Another difference is that since we deal mainly with small local farms, and because of the natural growth cycle we sometimes have limited supplies and certain meats are available only periodically. We and our customers believe that’s the way meat should be consumed. In addition we do custom cuts according to customers’ specification so you do not have to compromise the thickness of your steak or shabu shabu meat (thinly sliced meat for a Japanese dish).

We also dry age our Angus and Ontario Canadian Prime Grade rail meat to maximize flavour and tenderness. Canadian Prime Grade rail meats are conventional though, carefully selected, picked up from the abattoir by myself. Dry aged meats are not watery, very tender, and are full of flavour. We also custom dry age pieces for your special occasions.

Our Angus is pasture raised, not in a small factory like space. Berkshire Iron dwells in simple barns and has access to the outdoors, even in winter. They run around, play together in a field. Our birds are raised in a free-run environment and rest in a space three times larger than commercially raised birds.

naturally raised angus skirt steak
Naturally raised angus skirt steak

3. Why do you choose to offer non factory farm raised meat?

When I started living in Canada, I was shocked because there were so many people, especially children, with allergies and health problems due to junk food and all the chemicals contained in processed foods; and not only processed foods but meats and vegetables. Factory farm meat may be more cost effective, and can produce larger volume, but when I eat naturally raised meat, the difference is obvious. It tastes better, it’s more succulent, and it just feels right. I also believe that farm animals have the right to be raised in a humane way, and they deserve to be respected and appreciated throughout their lives. Offering local, small-farm raised meat is hard work and involves more steps, but knowing where our products come from and how they were raised give us confidence and pride in our products, and we know we are offering our customers something special.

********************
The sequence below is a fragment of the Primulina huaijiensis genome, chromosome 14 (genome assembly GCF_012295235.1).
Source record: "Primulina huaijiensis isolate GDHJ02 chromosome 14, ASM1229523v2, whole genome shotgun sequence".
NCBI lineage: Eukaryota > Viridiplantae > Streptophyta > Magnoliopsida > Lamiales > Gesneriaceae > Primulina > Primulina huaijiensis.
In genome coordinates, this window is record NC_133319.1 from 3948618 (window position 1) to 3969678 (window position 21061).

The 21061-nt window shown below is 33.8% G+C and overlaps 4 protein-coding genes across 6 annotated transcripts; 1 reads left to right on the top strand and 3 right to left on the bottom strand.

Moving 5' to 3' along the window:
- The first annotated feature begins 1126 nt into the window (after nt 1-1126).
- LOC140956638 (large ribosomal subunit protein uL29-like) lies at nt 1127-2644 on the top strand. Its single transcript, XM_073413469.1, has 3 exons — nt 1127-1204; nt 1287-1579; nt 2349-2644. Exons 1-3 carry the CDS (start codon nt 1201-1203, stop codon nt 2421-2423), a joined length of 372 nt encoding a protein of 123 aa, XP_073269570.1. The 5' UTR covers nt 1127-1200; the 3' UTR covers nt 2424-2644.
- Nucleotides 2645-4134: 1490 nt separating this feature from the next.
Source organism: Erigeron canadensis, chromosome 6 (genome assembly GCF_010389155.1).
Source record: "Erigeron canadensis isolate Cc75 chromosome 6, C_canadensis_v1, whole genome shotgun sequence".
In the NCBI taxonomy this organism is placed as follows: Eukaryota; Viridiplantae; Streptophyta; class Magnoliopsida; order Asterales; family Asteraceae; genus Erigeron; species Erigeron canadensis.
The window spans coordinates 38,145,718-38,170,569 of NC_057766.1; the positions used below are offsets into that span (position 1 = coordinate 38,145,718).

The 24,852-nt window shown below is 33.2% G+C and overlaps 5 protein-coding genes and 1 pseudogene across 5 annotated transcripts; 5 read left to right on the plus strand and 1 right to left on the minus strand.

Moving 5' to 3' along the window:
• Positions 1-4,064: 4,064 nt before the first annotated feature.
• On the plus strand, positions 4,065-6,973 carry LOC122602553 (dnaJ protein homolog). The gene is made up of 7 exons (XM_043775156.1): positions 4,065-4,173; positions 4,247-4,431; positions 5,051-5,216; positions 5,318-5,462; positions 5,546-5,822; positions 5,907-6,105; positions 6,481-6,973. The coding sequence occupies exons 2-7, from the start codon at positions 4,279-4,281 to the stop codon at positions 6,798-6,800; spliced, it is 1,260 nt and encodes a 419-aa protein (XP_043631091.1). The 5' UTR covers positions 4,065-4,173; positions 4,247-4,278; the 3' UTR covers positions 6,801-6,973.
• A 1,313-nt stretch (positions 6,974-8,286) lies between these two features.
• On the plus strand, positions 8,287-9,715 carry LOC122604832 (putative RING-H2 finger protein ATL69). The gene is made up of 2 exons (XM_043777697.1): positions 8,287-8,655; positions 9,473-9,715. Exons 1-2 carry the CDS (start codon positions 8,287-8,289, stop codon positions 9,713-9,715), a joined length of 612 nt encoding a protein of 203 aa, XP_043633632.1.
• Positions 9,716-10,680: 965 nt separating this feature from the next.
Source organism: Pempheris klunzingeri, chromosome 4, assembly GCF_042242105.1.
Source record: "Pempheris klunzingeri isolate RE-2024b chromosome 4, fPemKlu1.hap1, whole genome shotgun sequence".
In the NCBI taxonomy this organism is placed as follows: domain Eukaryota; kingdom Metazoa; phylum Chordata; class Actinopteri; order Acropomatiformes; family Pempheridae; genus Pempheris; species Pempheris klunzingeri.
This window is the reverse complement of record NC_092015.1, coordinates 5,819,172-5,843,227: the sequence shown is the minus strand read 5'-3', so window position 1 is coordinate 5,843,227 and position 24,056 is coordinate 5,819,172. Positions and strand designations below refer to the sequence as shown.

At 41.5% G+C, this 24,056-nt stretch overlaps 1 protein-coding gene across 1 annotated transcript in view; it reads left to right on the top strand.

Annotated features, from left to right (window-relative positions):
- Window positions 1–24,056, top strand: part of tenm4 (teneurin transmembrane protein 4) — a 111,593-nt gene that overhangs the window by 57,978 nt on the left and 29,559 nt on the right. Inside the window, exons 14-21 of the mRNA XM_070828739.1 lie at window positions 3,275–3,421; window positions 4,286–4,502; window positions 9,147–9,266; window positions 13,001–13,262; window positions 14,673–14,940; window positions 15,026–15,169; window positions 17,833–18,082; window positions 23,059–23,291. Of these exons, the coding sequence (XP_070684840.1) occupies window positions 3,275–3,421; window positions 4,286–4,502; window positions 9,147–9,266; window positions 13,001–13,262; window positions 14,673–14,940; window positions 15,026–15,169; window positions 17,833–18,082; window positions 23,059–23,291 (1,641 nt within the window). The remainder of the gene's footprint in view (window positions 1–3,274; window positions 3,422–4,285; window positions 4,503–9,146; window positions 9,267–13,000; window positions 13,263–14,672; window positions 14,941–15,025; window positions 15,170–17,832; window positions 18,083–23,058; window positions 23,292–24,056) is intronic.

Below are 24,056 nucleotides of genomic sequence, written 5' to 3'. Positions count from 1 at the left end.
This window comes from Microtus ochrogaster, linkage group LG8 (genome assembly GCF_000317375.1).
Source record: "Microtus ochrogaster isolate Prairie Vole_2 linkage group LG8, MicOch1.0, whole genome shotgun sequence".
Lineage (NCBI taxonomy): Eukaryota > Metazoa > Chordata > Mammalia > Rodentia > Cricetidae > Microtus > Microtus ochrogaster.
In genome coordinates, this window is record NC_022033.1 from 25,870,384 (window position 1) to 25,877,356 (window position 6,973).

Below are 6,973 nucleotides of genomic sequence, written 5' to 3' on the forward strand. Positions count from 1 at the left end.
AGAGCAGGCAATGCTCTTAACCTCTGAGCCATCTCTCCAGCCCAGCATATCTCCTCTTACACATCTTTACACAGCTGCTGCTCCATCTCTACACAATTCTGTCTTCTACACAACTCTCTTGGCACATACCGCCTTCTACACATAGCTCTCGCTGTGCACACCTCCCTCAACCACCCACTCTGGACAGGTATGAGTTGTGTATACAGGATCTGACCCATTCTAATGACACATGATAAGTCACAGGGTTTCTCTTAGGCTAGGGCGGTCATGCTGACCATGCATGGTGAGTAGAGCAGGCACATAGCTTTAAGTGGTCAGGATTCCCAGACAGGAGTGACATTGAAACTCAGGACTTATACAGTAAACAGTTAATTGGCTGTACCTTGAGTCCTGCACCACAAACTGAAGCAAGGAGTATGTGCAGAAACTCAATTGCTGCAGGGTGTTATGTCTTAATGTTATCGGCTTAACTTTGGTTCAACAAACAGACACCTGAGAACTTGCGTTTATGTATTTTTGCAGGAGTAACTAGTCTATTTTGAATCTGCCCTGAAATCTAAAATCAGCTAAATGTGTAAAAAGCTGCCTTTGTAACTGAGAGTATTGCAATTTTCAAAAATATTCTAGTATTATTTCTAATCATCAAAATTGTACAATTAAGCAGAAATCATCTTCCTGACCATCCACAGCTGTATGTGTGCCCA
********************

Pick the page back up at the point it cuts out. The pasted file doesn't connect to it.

Berkshire Pigs in Ontario

4. What’s the story behind how you found your farmers and why you decided to work with them?

As I mentioned, initially I didn’t have any meat industry or butchering background therefore I had no clue of all the different kinds of suppliers, and that was actually a good thing, because I could learn from scratch. I just knew that if I wanted quality, chemical and hormone-free meats, I needed to get healthy animals directly from local farms. One Sunday, I drove up to the St. Jacob area, found a “local farm map” at a tourist centre, called up one farm, then a second, and started visiting them one by one. I cannot even remember how many farms I called up and visited. But, after finally finding one farm that I really liked, the rest was easy. Good farmers know each other, so I just followed the chain of farmers raising their animals in the healthy and respectful way I love. I was very fortunate to meet the farmers that I met, and even though I had no experience they all believed in me and my dream to become a natural meat butcher. So it started.

6. Tell us a little bit about the Berkshire pig. How is it different and why is it popular?